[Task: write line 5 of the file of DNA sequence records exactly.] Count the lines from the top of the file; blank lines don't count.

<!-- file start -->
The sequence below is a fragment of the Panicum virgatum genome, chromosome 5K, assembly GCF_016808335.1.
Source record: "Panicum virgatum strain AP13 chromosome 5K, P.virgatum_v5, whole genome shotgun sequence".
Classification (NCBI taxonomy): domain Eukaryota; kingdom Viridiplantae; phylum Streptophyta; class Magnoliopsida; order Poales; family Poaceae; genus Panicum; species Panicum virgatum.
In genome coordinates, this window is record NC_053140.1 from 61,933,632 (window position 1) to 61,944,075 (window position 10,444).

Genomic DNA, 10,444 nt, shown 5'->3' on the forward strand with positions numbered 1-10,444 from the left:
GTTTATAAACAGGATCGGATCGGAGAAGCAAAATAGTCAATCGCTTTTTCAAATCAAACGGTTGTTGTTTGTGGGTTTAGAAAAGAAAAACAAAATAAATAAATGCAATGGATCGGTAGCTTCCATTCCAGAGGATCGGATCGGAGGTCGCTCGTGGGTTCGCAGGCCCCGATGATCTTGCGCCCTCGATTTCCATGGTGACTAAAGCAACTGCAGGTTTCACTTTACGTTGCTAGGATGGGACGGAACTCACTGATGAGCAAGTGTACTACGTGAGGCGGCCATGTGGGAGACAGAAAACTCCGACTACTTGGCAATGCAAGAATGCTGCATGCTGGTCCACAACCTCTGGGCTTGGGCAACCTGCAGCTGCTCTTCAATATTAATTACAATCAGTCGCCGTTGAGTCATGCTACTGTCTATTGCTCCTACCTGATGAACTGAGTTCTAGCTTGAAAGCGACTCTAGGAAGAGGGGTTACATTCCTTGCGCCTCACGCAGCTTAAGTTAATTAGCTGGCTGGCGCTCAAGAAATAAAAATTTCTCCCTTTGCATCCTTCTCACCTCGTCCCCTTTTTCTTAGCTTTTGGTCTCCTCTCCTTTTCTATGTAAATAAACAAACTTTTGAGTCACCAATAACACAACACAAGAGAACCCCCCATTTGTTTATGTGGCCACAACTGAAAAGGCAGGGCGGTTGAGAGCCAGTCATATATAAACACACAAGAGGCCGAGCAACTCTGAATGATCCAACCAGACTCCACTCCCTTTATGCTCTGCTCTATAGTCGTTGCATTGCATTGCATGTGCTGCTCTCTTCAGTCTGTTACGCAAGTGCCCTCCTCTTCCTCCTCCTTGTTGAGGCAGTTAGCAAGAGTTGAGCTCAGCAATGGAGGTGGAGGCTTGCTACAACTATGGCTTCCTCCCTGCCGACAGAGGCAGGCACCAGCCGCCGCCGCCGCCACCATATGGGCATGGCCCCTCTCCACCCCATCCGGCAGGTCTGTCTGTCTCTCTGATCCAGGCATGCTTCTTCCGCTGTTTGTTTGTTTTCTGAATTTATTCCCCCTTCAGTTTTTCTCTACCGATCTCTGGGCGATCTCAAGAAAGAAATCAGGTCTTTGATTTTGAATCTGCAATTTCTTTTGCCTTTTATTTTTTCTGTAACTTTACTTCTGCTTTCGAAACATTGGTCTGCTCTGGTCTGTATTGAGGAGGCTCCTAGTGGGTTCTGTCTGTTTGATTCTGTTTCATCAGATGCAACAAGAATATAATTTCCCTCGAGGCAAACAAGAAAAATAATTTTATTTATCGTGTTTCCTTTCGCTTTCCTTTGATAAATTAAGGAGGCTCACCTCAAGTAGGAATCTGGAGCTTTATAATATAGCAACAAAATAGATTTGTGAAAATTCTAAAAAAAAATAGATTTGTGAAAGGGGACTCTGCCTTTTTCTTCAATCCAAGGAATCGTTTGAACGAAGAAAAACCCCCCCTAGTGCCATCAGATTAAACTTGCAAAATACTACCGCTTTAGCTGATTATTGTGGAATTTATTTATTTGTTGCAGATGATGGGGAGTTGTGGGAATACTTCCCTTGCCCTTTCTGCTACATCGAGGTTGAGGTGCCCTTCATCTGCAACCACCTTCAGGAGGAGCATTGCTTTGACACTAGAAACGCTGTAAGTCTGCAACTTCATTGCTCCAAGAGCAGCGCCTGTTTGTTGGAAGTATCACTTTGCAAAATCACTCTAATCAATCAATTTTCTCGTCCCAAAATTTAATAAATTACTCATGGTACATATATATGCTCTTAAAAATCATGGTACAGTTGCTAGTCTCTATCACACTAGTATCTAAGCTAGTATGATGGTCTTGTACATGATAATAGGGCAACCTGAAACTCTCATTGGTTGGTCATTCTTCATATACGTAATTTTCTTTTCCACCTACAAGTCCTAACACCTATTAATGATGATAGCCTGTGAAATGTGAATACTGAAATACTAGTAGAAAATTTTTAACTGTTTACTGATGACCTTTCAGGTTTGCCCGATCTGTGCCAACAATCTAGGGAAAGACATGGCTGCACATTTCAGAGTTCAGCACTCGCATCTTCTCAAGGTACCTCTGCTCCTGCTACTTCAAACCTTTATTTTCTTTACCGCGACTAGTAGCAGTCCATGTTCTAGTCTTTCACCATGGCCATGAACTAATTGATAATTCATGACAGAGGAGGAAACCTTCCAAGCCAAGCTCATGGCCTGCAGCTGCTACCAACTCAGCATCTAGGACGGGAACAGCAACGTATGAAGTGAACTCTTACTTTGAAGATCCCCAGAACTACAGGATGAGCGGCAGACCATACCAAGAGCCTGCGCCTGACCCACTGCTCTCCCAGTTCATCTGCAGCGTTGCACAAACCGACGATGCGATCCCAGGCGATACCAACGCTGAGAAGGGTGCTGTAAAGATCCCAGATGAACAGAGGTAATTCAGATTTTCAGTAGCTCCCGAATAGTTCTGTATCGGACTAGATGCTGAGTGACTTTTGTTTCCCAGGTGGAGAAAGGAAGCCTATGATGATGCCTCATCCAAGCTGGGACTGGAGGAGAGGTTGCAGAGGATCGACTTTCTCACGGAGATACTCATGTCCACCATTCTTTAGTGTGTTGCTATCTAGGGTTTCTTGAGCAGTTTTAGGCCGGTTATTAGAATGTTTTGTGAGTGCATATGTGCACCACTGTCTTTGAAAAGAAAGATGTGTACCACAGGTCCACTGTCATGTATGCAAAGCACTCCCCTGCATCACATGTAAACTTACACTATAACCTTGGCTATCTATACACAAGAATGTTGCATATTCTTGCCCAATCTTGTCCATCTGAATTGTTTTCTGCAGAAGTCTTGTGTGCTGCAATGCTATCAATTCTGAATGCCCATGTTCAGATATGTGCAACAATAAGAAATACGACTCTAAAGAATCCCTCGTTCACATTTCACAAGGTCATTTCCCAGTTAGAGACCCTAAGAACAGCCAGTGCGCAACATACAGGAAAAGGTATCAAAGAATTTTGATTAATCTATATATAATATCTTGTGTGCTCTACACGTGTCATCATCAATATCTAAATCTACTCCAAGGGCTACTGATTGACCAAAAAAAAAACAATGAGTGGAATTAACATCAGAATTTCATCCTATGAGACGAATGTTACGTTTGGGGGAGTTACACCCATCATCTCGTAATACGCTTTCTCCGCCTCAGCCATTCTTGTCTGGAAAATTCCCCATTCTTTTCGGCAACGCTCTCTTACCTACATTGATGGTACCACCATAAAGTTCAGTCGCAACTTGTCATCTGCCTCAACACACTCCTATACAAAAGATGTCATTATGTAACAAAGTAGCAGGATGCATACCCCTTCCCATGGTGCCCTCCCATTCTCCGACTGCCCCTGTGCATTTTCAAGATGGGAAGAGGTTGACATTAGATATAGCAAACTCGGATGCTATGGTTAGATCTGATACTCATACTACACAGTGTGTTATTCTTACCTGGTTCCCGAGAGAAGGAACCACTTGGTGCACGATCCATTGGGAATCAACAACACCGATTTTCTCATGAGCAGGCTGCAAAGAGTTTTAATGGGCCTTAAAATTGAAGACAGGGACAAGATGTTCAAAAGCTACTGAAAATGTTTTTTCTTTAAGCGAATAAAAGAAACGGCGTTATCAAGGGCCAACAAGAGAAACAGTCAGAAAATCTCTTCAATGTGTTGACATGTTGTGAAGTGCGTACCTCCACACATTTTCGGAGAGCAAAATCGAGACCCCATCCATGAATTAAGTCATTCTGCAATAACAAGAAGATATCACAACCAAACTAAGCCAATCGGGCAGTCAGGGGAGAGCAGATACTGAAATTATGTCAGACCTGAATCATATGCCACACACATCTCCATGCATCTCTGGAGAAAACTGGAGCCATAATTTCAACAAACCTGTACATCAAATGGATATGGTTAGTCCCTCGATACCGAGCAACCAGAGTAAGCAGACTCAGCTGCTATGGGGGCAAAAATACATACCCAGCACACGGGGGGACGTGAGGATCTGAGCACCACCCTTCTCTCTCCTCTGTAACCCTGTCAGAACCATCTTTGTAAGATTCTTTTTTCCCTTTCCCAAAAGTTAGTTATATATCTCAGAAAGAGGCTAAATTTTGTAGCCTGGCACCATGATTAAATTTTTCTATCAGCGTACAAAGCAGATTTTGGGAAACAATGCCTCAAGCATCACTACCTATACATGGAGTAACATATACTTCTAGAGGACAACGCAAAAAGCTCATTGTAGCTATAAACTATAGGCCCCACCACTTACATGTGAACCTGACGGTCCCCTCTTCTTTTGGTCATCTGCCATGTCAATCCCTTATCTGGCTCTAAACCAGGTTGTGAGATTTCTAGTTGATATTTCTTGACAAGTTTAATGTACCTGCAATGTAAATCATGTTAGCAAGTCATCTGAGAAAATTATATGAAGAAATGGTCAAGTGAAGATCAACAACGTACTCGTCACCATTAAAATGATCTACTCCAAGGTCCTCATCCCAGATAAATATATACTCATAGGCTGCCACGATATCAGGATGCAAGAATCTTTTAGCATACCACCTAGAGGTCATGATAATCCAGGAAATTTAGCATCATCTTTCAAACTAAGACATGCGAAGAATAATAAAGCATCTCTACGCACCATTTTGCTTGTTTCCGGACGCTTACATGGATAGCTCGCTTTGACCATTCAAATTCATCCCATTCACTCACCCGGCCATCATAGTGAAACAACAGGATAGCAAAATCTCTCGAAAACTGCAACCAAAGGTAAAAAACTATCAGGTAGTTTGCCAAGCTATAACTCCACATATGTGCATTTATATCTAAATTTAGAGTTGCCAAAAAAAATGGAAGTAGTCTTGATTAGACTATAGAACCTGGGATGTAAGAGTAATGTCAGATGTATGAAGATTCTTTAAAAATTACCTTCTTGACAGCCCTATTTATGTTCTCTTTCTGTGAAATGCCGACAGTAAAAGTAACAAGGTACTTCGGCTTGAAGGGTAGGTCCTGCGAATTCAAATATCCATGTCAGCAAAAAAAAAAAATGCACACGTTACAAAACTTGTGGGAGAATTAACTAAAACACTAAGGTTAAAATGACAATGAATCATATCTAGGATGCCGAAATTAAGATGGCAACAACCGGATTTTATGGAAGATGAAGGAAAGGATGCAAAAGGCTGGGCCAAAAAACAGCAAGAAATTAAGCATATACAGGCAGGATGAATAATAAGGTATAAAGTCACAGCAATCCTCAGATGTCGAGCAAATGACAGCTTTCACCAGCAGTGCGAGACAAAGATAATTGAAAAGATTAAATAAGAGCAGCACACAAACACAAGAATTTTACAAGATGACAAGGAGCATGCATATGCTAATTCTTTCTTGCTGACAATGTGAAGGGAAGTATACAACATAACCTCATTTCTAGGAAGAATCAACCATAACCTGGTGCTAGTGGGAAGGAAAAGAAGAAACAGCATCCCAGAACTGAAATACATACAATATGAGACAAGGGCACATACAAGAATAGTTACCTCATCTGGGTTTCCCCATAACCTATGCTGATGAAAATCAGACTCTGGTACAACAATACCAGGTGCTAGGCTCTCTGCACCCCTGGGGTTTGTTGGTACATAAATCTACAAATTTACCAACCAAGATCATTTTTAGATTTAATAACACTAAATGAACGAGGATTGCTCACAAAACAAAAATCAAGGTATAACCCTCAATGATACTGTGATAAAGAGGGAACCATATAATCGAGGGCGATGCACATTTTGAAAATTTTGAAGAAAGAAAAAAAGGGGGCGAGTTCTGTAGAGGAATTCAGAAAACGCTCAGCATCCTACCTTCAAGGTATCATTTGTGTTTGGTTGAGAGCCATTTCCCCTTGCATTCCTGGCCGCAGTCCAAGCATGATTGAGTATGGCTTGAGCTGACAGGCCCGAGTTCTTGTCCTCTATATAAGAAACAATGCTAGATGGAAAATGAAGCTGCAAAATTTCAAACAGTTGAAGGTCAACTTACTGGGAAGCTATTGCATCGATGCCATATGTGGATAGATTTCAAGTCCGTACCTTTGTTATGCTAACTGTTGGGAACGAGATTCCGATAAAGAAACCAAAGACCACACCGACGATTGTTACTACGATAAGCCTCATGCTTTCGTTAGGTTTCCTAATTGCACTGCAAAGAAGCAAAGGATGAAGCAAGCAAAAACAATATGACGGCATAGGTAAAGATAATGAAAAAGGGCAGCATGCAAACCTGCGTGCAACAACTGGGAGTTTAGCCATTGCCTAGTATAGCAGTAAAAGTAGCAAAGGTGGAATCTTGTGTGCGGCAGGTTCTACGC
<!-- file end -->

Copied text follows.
Genomic DNA, 10,444 nt, shown 5'->3' on the forward strand with positions numbered 1-10,444 from the left: